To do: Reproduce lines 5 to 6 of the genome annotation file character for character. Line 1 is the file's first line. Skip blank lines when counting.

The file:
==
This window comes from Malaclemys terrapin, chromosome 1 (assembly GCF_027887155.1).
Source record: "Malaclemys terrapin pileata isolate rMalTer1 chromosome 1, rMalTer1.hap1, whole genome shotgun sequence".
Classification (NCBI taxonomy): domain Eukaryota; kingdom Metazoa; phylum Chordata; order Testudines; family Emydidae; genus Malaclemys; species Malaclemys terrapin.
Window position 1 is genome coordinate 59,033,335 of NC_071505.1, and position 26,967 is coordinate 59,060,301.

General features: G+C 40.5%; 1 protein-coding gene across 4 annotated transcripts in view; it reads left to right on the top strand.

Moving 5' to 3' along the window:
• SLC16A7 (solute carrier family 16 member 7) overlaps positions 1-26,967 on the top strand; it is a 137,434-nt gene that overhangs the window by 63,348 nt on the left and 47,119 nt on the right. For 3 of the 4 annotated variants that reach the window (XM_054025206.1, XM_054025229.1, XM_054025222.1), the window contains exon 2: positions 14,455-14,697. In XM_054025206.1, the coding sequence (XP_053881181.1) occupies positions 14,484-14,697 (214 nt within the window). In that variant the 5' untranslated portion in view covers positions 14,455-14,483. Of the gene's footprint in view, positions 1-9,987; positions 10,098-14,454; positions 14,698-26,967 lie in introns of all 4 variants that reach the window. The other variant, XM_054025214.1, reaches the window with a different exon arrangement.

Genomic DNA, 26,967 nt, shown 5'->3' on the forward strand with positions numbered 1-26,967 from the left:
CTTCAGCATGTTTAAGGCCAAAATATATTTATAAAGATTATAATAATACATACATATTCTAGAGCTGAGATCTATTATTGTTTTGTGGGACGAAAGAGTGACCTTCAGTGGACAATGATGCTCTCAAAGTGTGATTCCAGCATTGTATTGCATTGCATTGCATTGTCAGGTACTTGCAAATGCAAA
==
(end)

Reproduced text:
General features: G+C 40.5%; 1 protein-coding gene across 4 annotated transcripts in view; it reads left to right on the top strand.

Moving 5' to 3' along the window: